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Last Friday APRA announced a further crackdown on investment lending in a bid to slow down growing property values. This time APRA has specifically targeted interest only loans to restrict their availability within the mortgage industry.
Currently 40% of new mortgages are interest only loans, which APRA wants to see reduced to 30%. The measures taken to reach this goal include making it more difficult for customers borrowing above 80% of the loan to value ratio to gain access to interest only lending, raising the cost of interest only lending and reducing borrowing capacity by instituting tougher serviceability metrics.
But will this actually slowdown interest only lending and, in turn, the ratio of investors in the market? Whilst APRA certainly can influence the big four and other lending institutions that hold a banking license, non-bank lenders are largely outside of APRA’s jurisdiction. Investors who are reliant on interest only lending to maintain their portfolios can simply turn to these lenders for their interest only needs.
Similarly, the increase in cost of interest only lending which has swept across the big 4 means that second tier non-bank lenders can offer lower and more competitive rates or more ‘friendly’ borrowing capacity, making this option even more appealing at times. Whilst more competition in a market dominated by big players is a good thing, this separation will limit the effectiveness of APRA’s decisions in slowing down the investment market.
Given this, we are confident these measures will not be the last steps taken to slow down the growth in lending, household debt and property values in Sydney and Melbourne.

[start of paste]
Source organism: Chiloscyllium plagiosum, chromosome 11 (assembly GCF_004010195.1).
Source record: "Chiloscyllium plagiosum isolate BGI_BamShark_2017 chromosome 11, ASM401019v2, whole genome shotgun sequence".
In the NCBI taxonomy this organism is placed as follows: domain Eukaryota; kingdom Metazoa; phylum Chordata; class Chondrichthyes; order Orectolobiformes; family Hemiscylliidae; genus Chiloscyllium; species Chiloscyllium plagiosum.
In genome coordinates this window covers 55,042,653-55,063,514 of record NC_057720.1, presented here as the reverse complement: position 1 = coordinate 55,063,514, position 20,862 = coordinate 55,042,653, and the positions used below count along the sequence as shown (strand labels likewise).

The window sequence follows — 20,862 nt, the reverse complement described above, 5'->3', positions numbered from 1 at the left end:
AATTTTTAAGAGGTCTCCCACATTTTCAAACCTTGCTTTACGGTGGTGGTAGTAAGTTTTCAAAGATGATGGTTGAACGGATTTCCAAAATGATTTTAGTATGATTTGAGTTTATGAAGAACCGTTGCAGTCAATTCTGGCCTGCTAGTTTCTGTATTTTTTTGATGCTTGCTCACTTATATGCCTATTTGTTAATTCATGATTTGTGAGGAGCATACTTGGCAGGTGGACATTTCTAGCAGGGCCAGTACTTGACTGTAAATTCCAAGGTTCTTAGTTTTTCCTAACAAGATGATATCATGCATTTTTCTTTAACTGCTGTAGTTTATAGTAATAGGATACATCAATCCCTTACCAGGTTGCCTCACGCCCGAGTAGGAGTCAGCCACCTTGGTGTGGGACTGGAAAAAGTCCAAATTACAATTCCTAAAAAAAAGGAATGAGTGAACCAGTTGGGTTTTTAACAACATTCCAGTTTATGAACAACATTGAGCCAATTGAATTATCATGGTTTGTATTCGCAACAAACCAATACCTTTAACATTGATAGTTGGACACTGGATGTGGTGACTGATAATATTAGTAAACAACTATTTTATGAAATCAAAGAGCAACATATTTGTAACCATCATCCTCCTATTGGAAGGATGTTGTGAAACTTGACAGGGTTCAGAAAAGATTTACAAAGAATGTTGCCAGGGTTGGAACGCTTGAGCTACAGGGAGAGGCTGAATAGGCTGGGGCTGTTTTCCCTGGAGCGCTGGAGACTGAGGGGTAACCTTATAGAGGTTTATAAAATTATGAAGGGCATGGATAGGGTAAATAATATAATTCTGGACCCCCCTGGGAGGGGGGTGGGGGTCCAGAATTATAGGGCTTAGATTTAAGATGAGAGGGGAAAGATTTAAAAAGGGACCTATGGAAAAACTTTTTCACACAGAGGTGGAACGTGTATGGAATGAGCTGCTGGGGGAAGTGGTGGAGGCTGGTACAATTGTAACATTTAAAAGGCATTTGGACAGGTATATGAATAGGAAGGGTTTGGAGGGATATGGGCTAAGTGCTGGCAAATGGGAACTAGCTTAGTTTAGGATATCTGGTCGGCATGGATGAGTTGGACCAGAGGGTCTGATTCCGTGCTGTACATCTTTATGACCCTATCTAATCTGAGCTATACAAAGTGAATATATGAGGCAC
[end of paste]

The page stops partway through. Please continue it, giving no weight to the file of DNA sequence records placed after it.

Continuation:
Do not be surprised to see the regulators take a stronger approach to limiting non-bank lending, and ultimately make it more difficult to borrow specifically in the Sydney and Melbourne markets. This might sound like a far-fetched idea, but you need not look that far-away to see where this has occurred. Just over the ditch our Rugby mad neighbours in New Zealand placed restrictions on lending to purchase in Auckland to slow down it’s runaway property prices.
Ok, so enough macro speak, what does this all mean on a micro level to us as individuals and families?
Well, we need to consider the benefits of interest only lending which have caused this repayment approach to become a ‘naturally’ appealing option. Firstly, you can still pay off principal on interest only loans largely without any restriction so in effect you are getting the best of both worlds. Interest only is particularly effective as a risk management strategy if you have tried and tested spending habits. Shock horror, gasp – did he just say interest only is a risk management strategy? Yes, I’ll say this part again though for anyone who has no tolerance for risk……whatsoever, “this is only if you have a proven track records of strong saving habits”, as it enables you to build up a larger cash buffer faster. This is best done in combination with an effective offset utilisation and money management plan. Common examples where this can be beneficial are during parental leave, extended travel, starting a business, temporary illness or unemployment. Access to interest only lending, which results in increased cashflow and a greater ability to put money aside can be crucial in these circumstances. For these reasons (and many more not outlined), it is appealing to home owners and investors alike.
Interest only repayments can be an important component of an overall mortgage strategy, risk management and Property Plan.